Adding to my ever-growing list of journos who make for dubious PR advisers, may be one Scarlett MccGwire, named by UK leftsheet The Grauniad as a media trainer paid a share of circa $AU50,000 to train Haringey council honchos, under flak after the death of an abused child, dubbed Baby P. The reason I say “may be”, is that Net sleuthing shows a Scarlett MccGwire (very unique spelling) to be extensively referenced as a writer and broadcaster. Haringey Council is refusing to reveal the company name of the other PRs who co-supplied the training saying: “The climate is such that at present any party associated with Haringey or the handling of the Baby P case is themselves likely to attract media interest and adverse publicity. This is considered likely to damage the commercial reputation of the provider involved and their current and future relationships.” Clearly now, Haringey has learnt some reputation management tips itself. Anyone in Lahndahn confirm the identity of Scarlett’s co-experts? Continue reading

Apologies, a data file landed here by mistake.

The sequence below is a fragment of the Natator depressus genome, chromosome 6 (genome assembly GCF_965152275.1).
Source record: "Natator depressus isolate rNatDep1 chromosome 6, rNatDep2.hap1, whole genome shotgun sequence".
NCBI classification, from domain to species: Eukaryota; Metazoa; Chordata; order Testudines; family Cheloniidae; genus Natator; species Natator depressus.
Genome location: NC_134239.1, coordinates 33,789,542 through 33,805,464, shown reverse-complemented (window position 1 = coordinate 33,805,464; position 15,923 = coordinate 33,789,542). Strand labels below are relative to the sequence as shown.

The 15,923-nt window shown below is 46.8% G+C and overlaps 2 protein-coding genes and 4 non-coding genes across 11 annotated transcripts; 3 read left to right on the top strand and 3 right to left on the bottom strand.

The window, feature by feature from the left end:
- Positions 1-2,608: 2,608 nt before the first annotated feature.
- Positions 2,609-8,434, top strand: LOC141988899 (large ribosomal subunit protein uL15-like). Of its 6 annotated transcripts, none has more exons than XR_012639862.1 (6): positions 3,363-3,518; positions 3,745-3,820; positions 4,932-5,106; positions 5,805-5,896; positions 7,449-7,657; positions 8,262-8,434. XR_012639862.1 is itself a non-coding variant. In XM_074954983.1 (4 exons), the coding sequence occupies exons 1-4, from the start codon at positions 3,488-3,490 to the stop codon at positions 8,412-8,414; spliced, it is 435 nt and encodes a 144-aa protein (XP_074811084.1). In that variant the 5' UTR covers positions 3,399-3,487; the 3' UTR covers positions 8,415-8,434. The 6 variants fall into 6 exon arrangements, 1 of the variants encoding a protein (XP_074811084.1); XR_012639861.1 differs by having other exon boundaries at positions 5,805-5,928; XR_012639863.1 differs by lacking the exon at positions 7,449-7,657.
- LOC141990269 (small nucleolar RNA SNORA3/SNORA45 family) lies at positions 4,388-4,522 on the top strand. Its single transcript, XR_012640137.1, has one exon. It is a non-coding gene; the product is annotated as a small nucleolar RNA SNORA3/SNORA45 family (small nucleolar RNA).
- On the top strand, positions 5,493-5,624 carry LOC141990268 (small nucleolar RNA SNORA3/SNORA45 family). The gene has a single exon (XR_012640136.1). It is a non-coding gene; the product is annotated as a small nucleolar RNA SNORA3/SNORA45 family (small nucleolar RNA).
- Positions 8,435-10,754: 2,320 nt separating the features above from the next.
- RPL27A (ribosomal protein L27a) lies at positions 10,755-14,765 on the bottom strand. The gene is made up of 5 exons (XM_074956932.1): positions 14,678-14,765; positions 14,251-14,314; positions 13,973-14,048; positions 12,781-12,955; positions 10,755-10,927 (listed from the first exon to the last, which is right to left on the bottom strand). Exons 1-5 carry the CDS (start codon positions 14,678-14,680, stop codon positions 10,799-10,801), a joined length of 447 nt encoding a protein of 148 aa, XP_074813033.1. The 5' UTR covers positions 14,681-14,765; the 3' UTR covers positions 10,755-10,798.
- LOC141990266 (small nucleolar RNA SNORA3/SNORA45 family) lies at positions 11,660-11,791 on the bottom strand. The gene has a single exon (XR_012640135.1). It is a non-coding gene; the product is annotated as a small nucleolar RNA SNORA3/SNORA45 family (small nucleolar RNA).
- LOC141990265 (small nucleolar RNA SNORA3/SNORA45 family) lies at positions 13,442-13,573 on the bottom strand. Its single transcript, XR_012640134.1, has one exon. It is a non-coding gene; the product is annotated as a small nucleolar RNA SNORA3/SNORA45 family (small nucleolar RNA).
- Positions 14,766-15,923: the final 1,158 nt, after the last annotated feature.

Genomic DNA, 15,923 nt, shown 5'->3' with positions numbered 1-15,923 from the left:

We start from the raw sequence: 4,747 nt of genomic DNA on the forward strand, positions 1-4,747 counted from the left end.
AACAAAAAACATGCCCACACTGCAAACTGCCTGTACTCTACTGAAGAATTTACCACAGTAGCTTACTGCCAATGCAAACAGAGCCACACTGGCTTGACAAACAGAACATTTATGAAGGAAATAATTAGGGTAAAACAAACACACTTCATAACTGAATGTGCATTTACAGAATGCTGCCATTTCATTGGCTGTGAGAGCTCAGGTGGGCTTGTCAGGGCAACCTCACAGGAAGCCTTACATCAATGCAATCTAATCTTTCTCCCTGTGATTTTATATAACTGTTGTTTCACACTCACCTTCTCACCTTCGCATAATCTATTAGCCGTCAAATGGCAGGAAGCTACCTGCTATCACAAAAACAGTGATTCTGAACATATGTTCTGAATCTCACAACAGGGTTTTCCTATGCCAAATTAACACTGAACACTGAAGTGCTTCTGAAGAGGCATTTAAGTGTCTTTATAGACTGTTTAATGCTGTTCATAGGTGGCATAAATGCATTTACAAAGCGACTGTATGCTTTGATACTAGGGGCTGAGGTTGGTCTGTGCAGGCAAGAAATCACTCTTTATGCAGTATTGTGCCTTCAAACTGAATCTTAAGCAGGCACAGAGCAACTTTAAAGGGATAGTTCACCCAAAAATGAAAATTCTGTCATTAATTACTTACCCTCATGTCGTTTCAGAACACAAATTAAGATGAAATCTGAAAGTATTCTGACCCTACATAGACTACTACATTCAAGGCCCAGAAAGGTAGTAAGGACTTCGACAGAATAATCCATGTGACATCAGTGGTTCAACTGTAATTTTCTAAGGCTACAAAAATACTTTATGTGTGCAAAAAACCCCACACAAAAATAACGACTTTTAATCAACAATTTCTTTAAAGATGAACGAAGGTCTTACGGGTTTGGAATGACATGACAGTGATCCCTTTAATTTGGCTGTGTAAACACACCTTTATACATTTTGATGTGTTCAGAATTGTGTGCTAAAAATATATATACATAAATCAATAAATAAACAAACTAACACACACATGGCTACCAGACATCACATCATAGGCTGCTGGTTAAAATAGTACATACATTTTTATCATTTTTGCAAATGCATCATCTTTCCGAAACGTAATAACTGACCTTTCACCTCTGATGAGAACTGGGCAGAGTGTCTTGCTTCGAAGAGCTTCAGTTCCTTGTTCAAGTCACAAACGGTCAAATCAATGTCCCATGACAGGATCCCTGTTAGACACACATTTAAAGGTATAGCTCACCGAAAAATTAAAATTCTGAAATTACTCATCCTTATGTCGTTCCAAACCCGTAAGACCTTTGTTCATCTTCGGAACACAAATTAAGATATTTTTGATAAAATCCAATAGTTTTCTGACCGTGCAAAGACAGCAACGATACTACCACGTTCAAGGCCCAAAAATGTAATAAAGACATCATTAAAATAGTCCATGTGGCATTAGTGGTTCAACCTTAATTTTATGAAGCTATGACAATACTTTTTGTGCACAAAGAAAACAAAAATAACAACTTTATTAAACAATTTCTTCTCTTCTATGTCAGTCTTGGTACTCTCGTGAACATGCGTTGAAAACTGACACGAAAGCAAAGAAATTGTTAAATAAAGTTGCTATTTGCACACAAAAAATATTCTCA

Brendan Cooper flagged what Techcrunch see as yet another tale of a A-list PR A-hole.
We’re seeing the (editorial) launch of what’s inaccurately billed as Australia’s ‘first pure Social Media Marketing agency’ ( Julian Cole has scored a gig at the ‘The Population’). Tad embarrassing for noo agency and journos, no-one researched the ‘first’ Social Media agency claim (yet Smart Company used the erroneous PR soundbite). Photon shareholders will be encouraged by the headline clips, though.
Other Soc Med Marketing agencies in Oz might include Zest, Shifted Pixels and Sticky. And several PR firms like Edelman, Text 100 and Howarth are certainly active in the Soc Media area from a PR/marcomms stance.
Population MD says their “…first goal is to simply educate the market about developing new ways of using social networking as a marketing tool, and merging the use of technology and branding.” So, pretty much treading turf similar to that taken by Ozzies like Lee Hopkins, Gavin Heaton, Trevor Cook, Laurel Papworth, and myself (and others like Paull Youngie in the US) over the last 2-3 years or so?
I welcome The Population, hoping their intellectual input will enrich the sector’s knowledge base and their Photon parentage will add weight to the validity of Web2.0 as a two-way Comms conduit, not just a marketing channel.